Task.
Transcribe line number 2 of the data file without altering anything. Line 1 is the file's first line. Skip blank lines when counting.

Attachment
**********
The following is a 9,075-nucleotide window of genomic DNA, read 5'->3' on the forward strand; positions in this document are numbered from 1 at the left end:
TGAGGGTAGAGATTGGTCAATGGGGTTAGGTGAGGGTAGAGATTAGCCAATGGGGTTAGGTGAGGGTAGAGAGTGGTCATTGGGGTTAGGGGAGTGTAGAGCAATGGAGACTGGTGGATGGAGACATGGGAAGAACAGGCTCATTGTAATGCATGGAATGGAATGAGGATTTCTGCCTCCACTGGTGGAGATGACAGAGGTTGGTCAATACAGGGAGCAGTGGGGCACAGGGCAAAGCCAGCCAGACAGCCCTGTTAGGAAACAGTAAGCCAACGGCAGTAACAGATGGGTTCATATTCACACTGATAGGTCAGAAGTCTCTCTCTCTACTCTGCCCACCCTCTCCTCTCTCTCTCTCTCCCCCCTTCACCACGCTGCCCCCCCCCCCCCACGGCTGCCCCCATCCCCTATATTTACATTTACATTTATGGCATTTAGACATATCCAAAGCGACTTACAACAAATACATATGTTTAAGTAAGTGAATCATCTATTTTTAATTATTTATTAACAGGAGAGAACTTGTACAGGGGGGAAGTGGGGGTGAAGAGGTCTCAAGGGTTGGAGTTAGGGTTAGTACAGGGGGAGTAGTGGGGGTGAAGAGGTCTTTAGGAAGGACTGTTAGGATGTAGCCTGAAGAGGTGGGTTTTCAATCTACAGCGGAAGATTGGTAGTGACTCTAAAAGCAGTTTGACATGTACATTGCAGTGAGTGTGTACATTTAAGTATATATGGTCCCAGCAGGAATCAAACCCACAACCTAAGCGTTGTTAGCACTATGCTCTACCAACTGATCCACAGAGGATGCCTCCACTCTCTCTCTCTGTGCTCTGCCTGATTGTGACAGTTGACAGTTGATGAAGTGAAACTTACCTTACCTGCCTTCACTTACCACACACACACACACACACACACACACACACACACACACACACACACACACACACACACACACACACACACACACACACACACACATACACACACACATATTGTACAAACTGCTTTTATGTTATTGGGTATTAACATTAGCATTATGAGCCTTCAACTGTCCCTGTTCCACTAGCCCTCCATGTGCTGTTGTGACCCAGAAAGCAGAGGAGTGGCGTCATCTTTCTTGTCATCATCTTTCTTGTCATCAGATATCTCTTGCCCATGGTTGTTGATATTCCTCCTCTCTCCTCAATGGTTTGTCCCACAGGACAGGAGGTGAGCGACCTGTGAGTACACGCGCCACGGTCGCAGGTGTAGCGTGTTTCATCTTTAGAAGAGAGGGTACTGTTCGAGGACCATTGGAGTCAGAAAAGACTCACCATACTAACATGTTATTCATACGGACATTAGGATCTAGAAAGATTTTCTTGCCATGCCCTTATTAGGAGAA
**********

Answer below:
TGAGGGTAGAGATTGGTCAATGGGGTTAGGTGAGGGTAGAGATTAGCCAATGGGGTTAGGTGAGGGTAGAGAGTGGTCATTGGGGTTAGGGGAGTGTAGAGCAATGGAGACTGGTGGATGGAGACATGGGAAGAACAGGCTCATTGTAATGCATGGAATGGAATGAGGATTTCTGCCTCCACTGGTGGAGATGACAGAGGTTGGTCAATACAGGGAGCAGTGGGGCACAGGGCAAAGCCAGCCAGACAGCCCTGTTAGGAAACAGTAAGCCAACGGCAGTAACAGATGGGTTCATATTCACACTGATAGGTCAGAAGTCTCTCTCTCTACTCTGCCCACCCTCTCCTCTCTCTCTCTCTCCCCCCTTCACCACGCTGCCCCCCCCCCCCCACGGCTGCCCCCATCCCCTATATTTACATTTACATTTATGGCATTTAGACATATCCAAAGCGACTTACAACAAATACATATGTTTAAGTAAGTGAATCATCTATTTTTAATTATTTATTAACAGGAGAGAACTTGTACAGGGGGGAAGTGGGGGTGAAGAGGTCTCAAGGGTTGGAGTTAGGGTTAGTACAGGGGGAGTAGTGGGGGTGAAGAGGTCTTTAGGAAGGACTGTTAGGATGTAGCCTGAAGAGGTGGGTTTTCAATCTACAGCGGAAGATTGGTAGTGACTCTAAAAGCAGTTTGACATGTACATTGCAGTGAGTGTGTACATTTAAGTATATATGGTCCCAGCAGGAATCAAACCCACAACCTAAGCGTTGTTAGCACTATGCTCTACCAACTGATCCACAGAGGATGCCTCCACTCTCTCTCTCTGTGCTCTGCCTGATTGTGACAGTTGACAGTTGATGAAGTGAAACTTACCTTACCTGCCTTCACTTACCACACACACACACACACACACACACACACACACACACACACACACACACACACACACACACACACACACACACACACACACACACATACACACACACATATTGTACAAACTGCTTTTATGTTATTGGGTATTAACATTAGCATTATGAGCCTTCAACTGTCCCTGTTCCACTAGCCCTCCATGTGCTGTTGTGACCCAGAAAGCAGAGGAGTGGCGTCATCTTTCTTGTCATCATCTTTCTTGTCATCAGATATCTCTTGCCCATGGTTGTTGATATTCCTCCTCTCTCCTCAATGGTTTGTCCCACAGGACAGGAGGTGAGCGACCTGTGAGTACACGCGCCACGGTCGCAGGTGTAGCGTGTTTCATCTTTAGAAGAGAGGGTACTGTTCGAGGACCATTGGAGTCAGAAAAGACTCACCATACTAACATGTTATTCATACGGACATTAGGATCTAGAAAGATTTTCTTGCCATGCCCTTATTAGGAGAA